C
HEMICAL
E
NGINEERING 132A
Professor Todd Squires
Spring Quarter, 2007
Review for Final
FOURIER ANALYSIS
Remember, the basic idea of Fourier Analysis is to take a function and represent it in a different form. It is all
the same information, just a different way to present it. I had used an analogy with language: if you wanted to read
Homer’s Iliad, you have two ways to do it: either learn ancient Greek, or buy a translation. In a variety of situations
in Mathematics/Physics/Engineering, it turns out to be far easier to transform, or ‘translate’ functions than to use
the standard
f
(
x
) form. We have already seen this with the heat / diffusion equation – we very naturally wind up
with a solution to the PDE in the form of a Fourier series, or a Fourier-Bessel Series.
There are a variety of transforms we have used. In the first half of class, we used Laplace Transforms, which we
used primarily to solve initial value ODE’s.
The second half of class saw Fourier Series, Fourier Sine and Cosine
Series, Fourier Transforms, and Fourier-Bessel Series.
The basic idea of the Fourier Series and its variants is to take a function and to represent it as a combination of sines
and cosines – oscillatory (wiggly) functions, each with a frequency or wavenumber
q
. High
q
means rapid oscillations,
low-
q
means slow oscillations, and
q
= 0 means a constant. The cochlea in your ear is a natural Fourier analyser –
it takes a time-dependent pressure signal and converts it into sound frequencies, each with some amplitude. X-Ray
crystallography gives Fourier-transformed structures.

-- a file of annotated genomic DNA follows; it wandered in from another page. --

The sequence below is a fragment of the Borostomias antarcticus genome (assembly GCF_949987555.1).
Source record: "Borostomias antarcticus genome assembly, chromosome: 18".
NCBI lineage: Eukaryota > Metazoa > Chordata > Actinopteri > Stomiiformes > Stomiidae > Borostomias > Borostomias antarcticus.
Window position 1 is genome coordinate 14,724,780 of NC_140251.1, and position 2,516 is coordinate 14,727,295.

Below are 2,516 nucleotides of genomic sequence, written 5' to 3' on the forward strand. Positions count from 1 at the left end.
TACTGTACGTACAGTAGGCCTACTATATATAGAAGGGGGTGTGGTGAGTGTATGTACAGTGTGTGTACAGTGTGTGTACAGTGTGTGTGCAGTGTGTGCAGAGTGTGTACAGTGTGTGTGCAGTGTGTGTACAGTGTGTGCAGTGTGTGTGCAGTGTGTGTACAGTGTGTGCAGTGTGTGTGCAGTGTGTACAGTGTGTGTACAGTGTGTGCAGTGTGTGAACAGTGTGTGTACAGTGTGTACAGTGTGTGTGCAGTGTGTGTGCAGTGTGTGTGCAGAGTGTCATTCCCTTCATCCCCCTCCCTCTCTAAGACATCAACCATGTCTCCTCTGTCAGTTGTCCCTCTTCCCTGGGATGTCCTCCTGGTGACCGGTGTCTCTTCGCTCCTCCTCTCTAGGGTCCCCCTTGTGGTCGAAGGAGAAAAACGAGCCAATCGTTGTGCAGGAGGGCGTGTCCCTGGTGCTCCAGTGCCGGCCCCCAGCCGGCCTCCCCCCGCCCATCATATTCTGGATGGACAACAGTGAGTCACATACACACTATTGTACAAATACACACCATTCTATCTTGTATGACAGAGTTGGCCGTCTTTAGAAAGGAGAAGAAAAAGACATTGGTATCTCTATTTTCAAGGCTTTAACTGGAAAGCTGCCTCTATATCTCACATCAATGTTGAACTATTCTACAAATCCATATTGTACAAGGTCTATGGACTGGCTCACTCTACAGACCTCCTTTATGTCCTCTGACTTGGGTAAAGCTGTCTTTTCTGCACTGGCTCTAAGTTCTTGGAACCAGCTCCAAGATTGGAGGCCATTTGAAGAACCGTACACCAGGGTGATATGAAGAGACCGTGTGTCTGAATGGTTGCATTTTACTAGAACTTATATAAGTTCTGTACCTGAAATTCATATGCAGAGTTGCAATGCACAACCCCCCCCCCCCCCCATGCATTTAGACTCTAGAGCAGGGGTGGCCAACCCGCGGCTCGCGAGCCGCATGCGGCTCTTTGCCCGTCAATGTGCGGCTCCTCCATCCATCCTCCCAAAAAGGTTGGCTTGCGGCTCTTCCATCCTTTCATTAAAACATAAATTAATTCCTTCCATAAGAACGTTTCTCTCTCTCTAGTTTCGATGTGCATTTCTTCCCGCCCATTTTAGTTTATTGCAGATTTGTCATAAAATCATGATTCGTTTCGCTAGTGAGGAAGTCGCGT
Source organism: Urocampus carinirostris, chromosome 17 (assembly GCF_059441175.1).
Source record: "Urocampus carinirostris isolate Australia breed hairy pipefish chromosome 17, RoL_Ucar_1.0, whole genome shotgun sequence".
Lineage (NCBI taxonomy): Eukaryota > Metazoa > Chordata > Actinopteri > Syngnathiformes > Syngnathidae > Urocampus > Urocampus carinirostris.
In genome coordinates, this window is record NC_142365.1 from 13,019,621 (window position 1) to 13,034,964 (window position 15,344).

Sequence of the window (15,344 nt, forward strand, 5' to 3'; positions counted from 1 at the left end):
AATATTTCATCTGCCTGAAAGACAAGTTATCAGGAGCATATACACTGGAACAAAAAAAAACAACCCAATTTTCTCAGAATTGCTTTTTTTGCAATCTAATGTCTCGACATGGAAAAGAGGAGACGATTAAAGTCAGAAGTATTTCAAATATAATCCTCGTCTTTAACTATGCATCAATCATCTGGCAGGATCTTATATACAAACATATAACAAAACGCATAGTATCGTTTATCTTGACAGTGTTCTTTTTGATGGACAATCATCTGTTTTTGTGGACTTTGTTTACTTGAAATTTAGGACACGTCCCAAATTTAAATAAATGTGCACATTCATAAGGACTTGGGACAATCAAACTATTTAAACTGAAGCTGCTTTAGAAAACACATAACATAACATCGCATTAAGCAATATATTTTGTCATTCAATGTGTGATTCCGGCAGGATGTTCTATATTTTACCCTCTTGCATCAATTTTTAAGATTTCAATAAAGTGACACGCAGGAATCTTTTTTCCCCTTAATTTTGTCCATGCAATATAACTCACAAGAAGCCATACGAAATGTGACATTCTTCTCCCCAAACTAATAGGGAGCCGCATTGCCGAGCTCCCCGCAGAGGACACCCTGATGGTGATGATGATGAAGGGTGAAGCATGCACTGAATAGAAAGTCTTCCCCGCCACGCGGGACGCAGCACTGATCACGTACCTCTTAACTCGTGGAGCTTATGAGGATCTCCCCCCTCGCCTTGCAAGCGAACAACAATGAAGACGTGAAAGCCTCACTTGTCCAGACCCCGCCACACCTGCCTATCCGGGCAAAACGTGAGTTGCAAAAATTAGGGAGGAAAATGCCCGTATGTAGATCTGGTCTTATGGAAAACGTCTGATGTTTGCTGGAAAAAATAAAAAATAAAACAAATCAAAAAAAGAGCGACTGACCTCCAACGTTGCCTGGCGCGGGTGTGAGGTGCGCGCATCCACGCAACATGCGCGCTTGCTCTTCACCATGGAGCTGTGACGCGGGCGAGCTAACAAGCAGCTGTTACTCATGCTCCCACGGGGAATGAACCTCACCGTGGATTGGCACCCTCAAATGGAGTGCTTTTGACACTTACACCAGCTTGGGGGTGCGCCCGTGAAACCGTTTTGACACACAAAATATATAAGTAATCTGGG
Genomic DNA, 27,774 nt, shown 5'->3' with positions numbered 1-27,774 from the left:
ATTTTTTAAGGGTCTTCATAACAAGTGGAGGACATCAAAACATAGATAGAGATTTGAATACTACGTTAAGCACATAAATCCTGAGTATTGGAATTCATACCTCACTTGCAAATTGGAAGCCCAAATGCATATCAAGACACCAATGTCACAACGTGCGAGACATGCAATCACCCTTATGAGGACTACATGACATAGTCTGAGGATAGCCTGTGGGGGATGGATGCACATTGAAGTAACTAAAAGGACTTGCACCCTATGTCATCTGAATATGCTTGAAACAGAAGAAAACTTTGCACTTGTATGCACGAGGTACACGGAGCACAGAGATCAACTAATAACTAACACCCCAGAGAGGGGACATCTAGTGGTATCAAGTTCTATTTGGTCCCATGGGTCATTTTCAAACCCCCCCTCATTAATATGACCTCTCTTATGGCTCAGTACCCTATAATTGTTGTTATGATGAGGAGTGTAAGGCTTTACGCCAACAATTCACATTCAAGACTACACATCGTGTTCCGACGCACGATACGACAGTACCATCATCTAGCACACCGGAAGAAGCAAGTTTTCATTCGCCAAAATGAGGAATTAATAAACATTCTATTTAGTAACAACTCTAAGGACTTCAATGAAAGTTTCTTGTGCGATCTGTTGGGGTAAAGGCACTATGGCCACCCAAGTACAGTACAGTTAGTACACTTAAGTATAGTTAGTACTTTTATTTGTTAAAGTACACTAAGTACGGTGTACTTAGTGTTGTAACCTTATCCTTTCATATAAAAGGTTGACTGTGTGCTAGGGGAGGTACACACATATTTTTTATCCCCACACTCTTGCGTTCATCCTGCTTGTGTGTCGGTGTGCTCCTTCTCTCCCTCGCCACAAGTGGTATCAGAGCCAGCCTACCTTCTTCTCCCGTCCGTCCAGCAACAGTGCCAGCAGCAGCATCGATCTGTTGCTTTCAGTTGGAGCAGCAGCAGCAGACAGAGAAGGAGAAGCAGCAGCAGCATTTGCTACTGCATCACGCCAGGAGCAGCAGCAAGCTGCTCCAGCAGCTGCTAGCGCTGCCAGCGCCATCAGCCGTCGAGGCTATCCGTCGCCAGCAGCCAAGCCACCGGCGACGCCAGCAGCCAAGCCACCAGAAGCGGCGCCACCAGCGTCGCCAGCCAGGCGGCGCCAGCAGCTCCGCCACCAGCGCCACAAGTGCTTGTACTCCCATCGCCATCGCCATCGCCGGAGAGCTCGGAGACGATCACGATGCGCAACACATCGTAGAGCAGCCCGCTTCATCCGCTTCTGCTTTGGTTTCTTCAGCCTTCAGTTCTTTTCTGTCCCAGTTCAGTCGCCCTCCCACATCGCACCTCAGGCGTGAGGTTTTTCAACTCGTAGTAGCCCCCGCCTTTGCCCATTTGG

As we will see in a bit, the Fourier-Bessel Series is morally very similar to the Fourier Series – the difference being
that Bessel Functions
J
n
(
qx
) and
Y
n
(
qx
) are used in place of sin(
qx
) and cos(
qx
). Bessel Functions are also wiggly
functions, and
q
functions a lot like a frequency/wavenumber, just like it does for sines and cosines. Note also the
subscript
n
– this is called the order of the Bessel function. We’ll talk about this in a bit. The short version is that
Bessel functions with different
n
’s should be thought of as totally different functions. (They are linearly independent,
for those who know what that means).
The simplest way to start is with the Fourier Series, which gives a way to represent a function on a finite domain,
defined between
−
L
and
L
.
This arises in many contexts – we used them in the one-dimensional heat/diffusion
equation (temperature in a thin bar of length 2
L
, for example). The Fourier series representation of a function
f
(
x
)
is
f
(
x
) =
A
0
2
+
∞
summationdisplay
n
=1
A
n
cos
nπx
L
+
B
n
sin
nπx
L
.
(1)
There are several things to notice here.
•
An infinite sum is taken. This involves an infinite number of cosines and sines, meaning an infinite number of
different frequencies/wavenumbers is involved. This should not be surprising, since there are infinitely many ways to
make a function between
−
L
and
L
. (Side comment: what is in fact surprising is that a
countable
(that is, discrete
n
= 1
,
2
,
3
, ...
) sum works, rather than a continuous integral. A note for the math wonks in the room.) In practice,